1. This is an application for leave to appeal to the Supreme Court under Article 134(1)(c) of the Constitution. Article 134(1)(c) provides that an appeal shall lie to the Supreme Court from any judgment, final order or sentence in a criminal proceeding of a High Court in the territory of India, if the High Court certifies that the case is a fit one for appeal to the Supreme Court. The terms of Article 134(1)(c) of the Constitution and Section 109(c) of the Code of Civil Procedure are in identical terms. Bose, J., in delivering the judgment of the Supreme Court in Nar Singh v. State of Uttar Pradesh : 1SCR238 (A), observed as to the scope of Article 134(1)(c) as follows:
In the case of Clause (c) both of Article 133(1) and Article 134(1), the only condition is the discretion of the High Court but the discretion is a judicial one and must be judicially exercised along the well-established lines which govern these matters (see Benarsi Pershad v. Kashi Krishna ILR 23 All 227 at p. 231 (PC) (B).); also the certificate must show on the face of it that the discretion conferred was invoked and exercised; Radhakrishna Ayyar v. Swaminatha Ayyar ILR 44 Mad 293 at p. 295 : AIR 1921 PC 25 at p. 26 (C) and Radha Krishn Das v. Krishn Chand ILR 23 All 415 (D).
In the Privy Council decision referred to by Bose, J., viz., in ILR 23 All 227 at p. 231 (PC) (B), Lord Hobhouse stated that the High Court should grant a certificate only in special cases. His observations are as follows:
That is clearly intended to meet special cases; such for example, as those in which the point in dispute is not measurable by money, though it may be of great public or private importance. To certify that a case is of that kind, though it is left entirely in the discretion of the Court is a judicial process which could not be performed without special exercise of that discretion, evidenced by the fitting certificate.
This decision was followed by the Privy Council in ILR 23 All 415 (D). In ILR 44 Mad 293 at p. 295 : AIR 1921 PC 25 at p. 26 (C), Lord Buckmaster reiterated that the conditions that regulate the granting of a certificate for leave to appeal have been clearly stated in the Privy Council decisions referred to supra. Referring to the scope of Section 109(c) he observed as follows:
This does not cover the whole ground of appeal, because it is plain that there may be certain cases in which it is impossible to define in money value the exact character of the dispute; there are questions, as for example those relating to religious rights and ceremonies, to caste and family rights, or such matters as the reduction of the capital of companies as well as questions of wide public importance in which the subject-matter in dispute cannot be reduced into actual terms of money. Sub-section (c) of Section 109 of the Civil Procedure Code contemplates that such a state of things exists, Rule 3 of Order 45 regulates the procedure.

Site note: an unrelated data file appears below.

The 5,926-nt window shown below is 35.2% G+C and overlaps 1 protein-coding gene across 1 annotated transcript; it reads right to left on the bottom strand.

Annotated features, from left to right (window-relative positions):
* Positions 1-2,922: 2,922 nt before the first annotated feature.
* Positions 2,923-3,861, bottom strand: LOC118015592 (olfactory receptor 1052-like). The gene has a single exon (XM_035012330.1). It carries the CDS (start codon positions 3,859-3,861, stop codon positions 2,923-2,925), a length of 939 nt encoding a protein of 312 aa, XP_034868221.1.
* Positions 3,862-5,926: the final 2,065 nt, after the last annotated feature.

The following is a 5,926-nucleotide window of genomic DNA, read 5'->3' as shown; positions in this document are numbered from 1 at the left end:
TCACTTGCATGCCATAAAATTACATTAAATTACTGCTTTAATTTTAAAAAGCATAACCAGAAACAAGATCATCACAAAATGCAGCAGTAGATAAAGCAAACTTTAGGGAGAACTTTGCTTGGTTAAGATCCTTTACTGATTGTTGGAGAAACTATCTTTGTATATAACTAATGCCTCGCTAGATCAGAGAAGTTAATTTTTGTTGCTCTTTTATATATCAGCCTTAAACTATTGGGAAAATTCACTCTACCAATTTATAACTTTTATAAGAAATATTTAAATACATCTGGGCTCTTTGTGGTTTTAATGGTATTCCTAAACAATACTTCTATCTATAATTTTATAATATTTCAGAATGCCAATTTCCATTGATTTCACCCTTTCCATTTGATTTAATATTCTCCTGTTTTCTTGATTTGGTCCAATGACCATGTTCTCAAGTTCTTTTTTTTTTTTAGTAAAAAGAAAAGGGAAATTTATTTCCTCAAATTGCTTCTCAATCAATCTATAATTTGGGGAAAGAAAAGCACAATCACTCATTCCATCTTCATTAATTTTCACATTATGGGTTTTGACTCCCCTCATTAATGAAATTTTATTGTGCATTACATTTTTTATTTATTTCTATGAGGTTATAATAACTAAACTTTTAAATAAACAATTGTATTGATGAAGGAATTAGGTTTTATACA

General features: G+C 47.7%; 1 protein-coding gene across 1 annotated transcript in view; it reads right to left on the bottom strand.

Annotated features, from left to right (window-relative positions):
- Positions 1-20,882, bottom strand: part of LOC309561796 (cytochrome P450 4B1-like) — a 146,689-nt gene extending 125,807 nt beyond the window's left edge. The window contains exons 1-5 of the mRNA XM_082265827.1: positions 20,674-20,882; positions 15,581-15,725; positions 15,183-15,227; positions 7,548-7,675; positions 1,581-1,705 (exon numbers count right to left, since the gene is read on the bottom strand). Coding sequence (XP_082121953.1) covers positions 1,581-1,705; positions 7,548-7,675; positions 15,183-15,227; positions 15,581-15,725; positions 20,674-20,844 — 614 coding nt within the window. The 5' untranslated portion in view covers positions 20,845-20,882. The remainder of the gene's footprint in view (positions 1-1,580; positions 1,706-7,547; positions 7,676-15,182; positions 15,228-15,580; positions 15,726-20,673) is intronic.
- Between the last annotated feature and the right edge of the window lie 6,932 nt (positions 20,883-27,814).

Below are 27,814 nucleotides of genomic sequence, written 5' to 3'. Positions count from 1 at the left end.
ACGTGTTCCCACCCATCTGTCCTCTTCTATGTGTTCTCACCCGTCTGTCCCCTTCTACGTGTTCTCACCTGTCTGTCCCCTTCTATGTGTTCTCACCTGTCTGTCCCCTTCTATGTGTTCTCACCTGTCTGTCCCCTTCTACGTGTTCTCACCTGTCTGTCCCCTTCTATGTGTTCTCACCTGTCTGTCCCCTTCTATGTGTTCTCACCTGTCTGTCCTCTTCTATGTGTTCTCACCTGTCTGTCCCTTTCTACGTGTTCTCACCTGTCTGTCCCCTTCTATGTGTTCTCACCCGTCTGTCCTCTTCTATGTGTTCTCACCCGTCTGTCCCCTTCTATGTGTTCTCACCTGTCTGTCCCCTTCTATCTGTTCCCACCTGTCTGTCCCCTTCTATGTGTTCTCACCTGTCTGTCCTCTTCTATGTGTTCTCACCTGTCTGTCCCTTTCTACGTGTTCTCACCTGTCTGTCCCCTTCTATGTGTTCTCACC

It is therefore clear from an examination of the decisions referred to supra that under Article 134(1)(c) the High Court should certify a case as a fit one where exceptional and special circumstances exist.
2. We shall next refer to the decisions of the Madras High Court bearing on the interpretation of Article 134(1)(c) of the Constitution. The first decision is that reported in Mandalapu Paddayya, In re, : AIR1951Mad329 (E). After discussing the. cases that arose under Section 109(c) of the Code of Civil Procedure, the learned Judges laid down that the certificate should be granted not only where special and exceptional circumstances exist but also where injustice of a serious and substantial character has occurred. This decision was followed in Narayana v. Kesappa : AIR1951Mad721 (F). The learned Judges observed that the principles followed by the Supreme Court in granting special leave under Article 136 should be adopted by the High Courts in deciding in what cases, certificate should be granted under Article 134(1)(c).
3. In dealing with the question when special leave might be granted under Article 136, the Supreme Court held in Pritam Singh v. The State : 1950CriLJ1270 (G), as. follows:
Generally speaking, this Court will not grant special leave, unless it is shown that exceptional and special circumstances exist, that substantial and grave injustice has been done and that the case in question presents features of sufficient gravity to warrant a review of the decision appealed against.
The same view was reiterated by Mahajan C. J., in Hem Raj v. State of Ajmer : 1954CriLJ1313 (H), in the following terms: